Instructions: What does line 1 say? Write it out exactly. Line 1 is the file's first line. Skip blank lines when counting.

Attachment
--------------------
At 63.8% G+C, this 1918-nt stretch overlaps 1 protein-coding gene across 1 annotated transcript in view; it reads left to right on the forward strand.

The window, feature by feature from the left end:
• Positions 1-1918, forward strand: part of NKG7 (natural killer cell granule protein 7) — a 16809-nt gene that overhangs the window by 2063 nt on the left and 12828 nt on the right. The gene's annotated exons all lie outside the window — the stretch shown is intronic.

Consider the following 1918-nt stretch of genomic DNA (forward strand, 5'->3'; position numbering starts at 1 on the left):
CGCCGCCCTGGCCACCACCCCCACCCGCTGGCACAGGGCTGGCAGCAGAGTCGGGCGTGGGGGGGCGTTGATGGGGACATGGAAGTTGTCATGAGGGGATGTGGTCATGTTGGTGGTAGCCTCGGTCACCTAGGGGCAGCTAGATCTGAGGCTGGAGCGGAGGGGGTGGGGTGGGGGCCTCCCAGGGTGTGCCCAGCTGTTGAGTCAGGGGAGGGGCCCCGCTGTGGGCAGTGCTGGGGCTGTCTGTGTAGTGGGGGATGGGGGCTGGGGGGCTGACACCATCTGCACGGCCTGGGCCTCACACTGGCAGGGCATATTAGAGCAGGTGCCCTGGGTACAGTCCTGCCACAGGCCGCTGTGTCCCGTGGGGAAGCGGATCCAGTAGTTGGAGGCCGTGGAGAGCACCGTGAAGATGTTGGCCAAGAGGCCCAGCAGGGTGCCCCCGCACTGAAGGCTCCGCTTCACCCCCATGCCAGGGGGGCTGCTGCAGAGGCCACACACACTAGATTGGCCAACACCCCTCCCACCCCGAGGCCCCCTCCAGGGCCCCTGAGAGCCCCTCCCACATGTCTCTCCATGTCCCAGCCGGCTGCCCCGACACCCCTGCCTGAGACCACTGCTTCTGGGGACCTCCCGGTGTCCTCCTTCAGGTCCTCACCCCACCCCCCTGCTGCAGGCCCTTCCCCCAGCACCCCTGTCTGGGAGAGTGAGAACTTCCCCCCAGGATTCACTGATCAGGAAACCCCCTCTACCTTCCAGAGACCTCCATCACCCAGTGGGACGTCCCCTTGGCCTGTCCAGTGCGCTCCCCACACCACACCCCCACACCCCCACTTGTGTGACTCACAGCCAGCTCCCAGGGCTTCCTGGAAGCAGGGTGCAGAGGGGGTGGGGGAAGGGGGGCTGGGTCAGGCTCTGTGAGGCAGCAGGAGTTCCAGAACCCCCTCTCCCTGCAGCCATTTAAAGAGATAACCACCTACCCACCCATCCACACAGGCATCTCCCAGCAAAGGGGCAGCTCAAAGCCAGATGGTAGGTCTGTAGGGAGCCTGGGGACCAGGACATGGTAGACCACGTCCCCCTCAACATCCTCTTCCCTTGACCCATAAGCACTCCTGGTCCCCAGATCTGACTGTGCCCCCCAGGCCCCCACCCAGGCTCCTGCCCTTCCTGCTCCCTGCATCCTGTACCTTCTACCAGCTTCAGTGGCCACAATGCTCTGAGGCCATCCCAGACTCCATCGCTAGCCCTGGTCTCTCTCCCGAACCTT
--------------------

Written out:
At 63.8% G+C, this 1918-nt stretch overlaps 1 protein-coding gene across 1 annotated transcript in view; it reads left to right on the forward strand.